10. I can’t always read his mind, but it sure is funny when I can complete his sentences.
  11. I love being married to a feminist who also understands when I have had it with shoveling the snow or moving furniture.
  12. He is perfectly happy pointing out the large spiders for me to kill.
  13. The concept of generational sin becomes clearer to me the longer I am alive and the older our children and families of origin get.
  14. I have worn my traditional Korean dress (which I didn’t pick out nor know what it would look like until it arrived from Korea) more than I have my western white wedding dress (that I ended up choosing because it was the middle ground between what my I would wear and what my MIL and mother wanted), and my daughter most-likely will wear neither of them. I’m still figuring out how I feel about that.
  15. I love that no one laughs as hard at my jokes as Peter does. And I love that.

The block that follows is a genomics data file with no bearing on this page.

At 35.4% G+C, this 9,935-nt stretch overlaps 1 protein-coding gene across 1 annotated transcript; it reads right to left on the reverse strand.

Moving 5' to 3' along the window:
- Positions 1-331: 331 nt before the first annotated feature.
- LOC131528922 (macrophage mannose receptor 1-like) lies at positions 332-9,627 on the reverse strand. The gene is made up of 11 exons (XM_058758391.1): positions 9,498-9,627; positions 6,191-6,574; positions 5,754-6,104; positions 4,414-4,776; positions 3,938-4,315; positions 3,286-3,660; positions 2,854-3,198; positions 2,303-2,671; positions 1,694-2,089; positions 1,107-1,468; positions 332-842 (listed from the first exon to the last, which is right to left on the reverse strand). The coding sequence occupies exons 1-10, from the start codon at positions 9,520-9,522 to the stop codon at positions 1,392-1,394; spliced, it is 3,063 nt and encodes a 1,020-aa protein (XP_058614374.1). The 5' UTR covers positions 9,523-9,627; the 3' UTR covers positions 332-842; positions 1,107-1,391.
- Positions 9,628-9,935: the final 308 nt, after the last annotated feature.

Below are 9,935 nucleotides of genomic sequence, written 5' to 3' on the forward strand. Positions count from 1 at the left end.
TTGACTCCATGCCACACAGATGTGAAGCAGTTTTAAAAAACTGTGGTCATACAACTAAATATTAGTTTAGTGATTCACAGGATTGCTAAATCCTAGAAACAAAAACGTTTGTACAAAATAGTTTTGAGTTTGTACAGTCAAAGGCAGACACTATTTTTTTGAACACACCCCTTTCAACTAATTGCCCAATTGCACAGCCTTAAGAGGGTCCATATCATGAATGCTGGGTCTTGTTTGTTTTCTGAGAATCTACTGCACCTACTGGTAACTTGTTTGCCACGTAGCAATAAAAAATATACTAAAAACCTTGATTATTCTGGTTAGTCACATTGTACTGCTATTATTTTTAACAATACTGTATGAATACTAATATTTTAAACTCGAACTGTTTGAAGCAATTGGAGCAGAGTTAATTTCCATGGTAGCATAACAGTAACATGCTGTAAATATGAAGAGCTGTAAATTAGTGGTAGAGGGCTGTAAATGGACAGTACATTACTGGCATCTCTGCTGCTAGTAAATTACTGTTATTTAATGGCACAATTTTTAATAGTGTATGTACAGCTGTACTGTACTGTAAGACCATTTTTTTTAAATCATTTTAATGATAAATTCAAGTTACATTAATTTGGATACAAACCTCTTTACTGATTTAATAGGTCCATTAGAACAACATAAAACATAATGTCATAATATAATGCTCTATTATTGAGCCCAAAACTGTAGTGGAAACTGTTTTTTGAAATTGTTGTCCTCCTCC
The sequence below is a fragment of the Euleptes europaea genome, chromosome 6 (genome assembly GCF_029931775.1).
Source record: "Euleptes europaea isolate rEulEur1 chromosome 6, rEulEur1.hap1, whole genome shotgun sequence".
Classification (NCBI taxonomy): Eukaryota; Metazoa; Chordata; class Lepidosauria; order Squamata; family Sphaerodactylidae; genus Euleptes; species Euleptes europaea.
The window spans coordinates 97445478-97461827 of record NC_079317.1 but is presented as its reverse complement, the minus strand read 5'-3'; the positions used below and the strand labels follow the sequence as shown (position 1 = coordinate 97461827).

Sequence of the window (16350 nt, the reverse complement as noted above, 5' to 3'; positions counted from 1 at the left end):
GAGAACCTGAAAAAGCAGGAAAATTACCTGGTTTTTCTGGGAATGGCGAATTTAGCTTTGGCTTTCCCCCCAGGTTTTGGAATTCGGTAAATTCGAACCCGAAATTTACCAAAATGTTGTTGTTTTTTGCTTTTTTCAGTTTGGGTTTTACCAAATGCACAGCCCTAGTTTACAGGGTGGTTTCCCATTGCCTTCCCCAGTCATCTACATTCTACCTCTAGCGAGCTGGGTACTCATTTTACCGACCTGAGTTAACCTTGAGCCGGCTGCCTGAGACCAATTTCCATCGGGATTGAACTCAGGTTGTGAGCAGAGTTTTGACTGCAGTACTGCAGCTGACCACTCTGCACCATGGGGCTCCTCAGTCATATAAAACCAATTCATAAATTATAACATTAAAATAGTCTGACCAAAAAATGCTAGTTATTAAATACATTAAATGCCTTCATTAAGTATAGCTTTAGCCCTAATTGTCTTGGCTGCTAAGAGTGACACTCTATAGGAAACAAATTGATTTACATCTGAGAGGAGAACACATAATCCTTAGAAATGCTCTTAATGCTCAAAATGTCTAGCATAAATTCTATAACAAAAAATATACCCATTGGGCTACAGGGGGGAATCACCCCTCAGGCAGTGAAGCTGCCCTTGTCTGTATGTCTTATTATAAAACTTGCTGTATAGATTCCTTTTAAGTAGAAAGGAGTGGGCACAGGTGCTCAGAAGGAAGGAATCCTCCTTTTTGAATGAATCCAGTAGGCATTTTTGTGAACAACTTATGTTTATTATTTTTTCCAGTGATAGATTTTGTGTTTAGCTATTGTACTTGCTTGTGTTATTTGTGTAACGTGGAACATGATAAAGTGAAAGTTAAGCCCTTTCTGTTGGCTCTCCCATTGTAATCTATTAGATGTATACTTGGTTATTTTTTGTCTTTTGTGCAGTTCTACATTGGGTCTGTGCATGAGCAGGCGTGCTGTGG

16. It drives me crazy when he reads my blog posts and his first comments are about grammar or punctuation, but then I remember grammar and punctuation are love languages.
  17. Speaking of love languages, others include empty dishwashers, folded laundry, new running shoes, the library book sale on bag day, and encouragement to go see movies with other people who share one’s enthusiasm and fandom over such movies. And we both love high-quality pens.
  18. It is hard to teach an oldish dog new tricks. It also is harder to unlearn old tricks regardless of the age of said dog(s).
  19. Don’t judge the quality or character of your spouse’s heart based on your dating story, proposal story, etc. Creativity for a one-shot deal is great, but sustainability is another thing entirely.